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The Place Of Asylum / 3 August 2011

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Sectionned: A life interrupted by John O'Donoghue

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It was a great honour to see my memoir Sectioned: A Life Interrupted awarded Mind Book of the Year last year. To be in the same company as writers like Hilary Mantel, Studs Terkel, Jenny Diski – well, writers live on dreams and here was my dream come true.

I’d been writing seriously since I was 14. This was when my father died and I composed poems that tried to remember him, to mourn him, to come to terms with what I’d lost. Soon after my father’s death my mother became unwell, and I was fostered. Then I was sectioned aged 16, and my mother died three years later. I became a revolving door client, in and out of hospital, writing all the while, and was also in a therapeutic community, a large homeless hostel for men, on the streets, in squats, and in Pentonville when I was unwell.

As much as the NHS, the Welfare State, and charities like Mind caught me when I fell, I believe writing also played its part. For before I was sectioned to the old Victorian asylums – I was in Claybury, Friern, and Banstead – I had already entered another kind of asylum, the Asylum of Poetry.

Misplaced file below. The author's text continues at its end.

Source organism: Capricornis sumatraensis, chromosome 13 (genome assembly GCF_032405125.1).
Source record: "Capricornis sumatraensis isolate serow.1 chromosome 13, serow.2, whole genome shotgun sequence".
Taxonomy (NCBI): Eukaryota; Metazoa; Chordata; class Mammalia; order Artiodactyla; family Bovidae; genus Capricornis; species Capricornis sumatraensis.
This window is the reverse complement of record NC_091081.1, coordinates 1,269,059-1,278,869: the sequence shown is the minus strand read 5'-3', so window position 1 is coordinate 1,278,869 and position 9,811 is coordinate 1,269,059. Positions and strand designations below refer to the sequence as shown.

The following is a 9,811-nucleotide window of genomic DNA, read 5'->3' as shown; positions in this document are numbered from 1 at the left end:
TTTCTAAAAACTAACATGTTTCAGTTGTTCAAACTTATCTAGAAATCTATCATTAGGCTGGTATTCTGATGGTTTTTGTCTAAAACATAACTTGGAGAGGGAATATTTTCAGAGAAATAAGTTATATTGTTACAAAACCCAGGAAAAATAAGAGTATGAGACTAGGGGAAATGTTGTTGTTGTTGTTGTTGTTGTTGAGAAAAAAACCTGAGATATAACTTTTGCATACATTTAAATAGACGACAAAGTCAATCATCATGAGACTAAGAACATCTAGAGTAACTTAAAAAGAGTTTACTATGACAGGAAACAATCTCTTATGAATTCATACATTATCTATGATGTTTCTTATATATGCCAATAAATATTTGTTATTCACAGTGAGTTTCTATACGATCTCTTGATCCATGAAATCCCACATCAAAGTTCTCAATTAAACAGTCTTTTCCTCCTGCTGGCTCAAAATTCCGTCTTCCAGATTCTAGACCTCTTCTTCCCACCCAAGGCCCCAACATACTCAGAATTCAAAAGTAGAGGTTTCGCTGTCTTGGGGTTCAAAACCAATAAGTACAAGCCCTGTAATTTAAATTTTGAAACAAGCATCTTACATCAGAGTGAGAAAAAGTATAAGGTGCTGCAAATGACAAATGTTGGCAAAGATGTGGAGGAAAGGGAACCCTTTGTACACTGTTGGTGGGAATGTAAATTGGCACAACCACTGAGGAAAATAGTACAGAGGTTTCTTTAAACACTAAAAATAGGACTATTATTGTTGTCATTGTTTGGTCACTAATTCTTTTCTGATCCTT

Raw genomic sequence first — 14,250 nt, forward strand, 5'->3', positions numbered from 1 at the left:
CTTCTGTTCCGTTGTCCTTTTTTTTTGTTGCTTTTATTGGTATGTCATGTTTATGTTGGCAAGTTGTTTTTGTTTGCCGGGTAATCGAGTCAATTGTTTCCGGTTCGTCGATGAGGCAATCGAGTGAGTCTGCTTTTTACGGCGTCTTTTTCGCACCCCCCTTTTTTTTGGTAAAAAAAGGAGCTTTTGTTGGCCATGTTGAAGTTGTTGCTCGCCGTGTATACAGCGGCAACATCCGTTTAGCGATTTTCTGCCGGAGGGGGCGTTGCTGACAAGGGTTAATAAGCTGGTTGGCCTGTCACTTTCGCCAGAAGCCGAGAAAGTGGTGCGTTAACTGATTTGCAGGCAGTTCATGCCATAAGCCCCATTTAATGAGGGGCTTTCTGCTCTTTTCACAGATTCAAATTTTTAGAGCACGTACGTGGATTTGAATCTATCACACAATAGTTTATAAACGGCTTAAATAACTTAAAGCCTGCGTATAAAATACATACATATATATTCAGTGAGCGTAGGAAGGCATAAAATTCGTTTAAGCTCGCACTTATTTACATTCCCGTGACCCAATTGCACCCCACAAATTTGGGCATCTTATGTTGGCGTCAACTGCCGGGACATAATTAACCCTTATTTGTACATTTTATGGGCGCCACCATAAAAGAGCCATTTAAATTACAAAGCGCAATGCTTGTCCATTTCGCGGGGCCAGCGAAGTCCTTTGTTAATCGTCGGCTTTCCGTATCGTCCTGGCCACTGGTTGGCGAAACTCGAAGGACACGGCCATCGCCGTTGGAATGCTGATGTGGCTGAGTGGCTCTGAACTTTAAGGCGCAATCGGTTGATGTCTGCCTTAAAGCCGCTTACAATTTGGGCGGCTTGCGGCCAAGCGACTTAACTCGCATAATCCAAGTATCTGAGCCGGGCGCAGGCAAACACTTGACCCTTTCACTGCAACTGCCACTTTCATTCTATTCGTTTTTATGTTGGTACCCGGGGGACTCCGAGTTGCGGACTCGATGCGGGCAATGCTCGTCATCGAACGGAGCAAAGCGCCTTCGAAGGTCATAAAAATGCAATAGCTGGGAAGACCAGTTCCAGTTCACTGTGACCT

In the grounds of my asylum I came upon Patrick Kavanagh on a bench, Yeats by the lake, Hopkins in the chapel, Keats in a sunlit meadow. I began to develop an inner life that tried to make sense of my condition, to work out what had happened to me, to salvage some shreds of dignity in the hard places where I found myself

I think I came to that realm all writers try to find, a place of refuge, of calm, of peace, and I took time to explore its airy green grounds. For me writing and this inward sense of asylum have always gone together. I don’t just mean the institutions I was placed in - I mean the place where the mind can find enough imaginative space to make sense of our experience.

I was lucky to come through. Eventually I was able to get off the psychiatric-merry-go-round and go to university. I had three O Levels and an Elementary Swimming Certificate but the University of East Anglia let me in.

I still have my problems – in 2009, the year my memoir, Sectioned, was published I became very depressed and was admitted to Mill View Hospital in Hove. Then I couldn’t write at all, for months on end. Fortunately my depression lifted and I began to recover. And to write again.

So I’m grateful to all who helped me. And to the poets I read, and to the likes of Hilary Mantel, Studs Terkel, Jenny Diski. Without them I wouldn’t be here.

Sectionned: A life interrupted is available from Amazon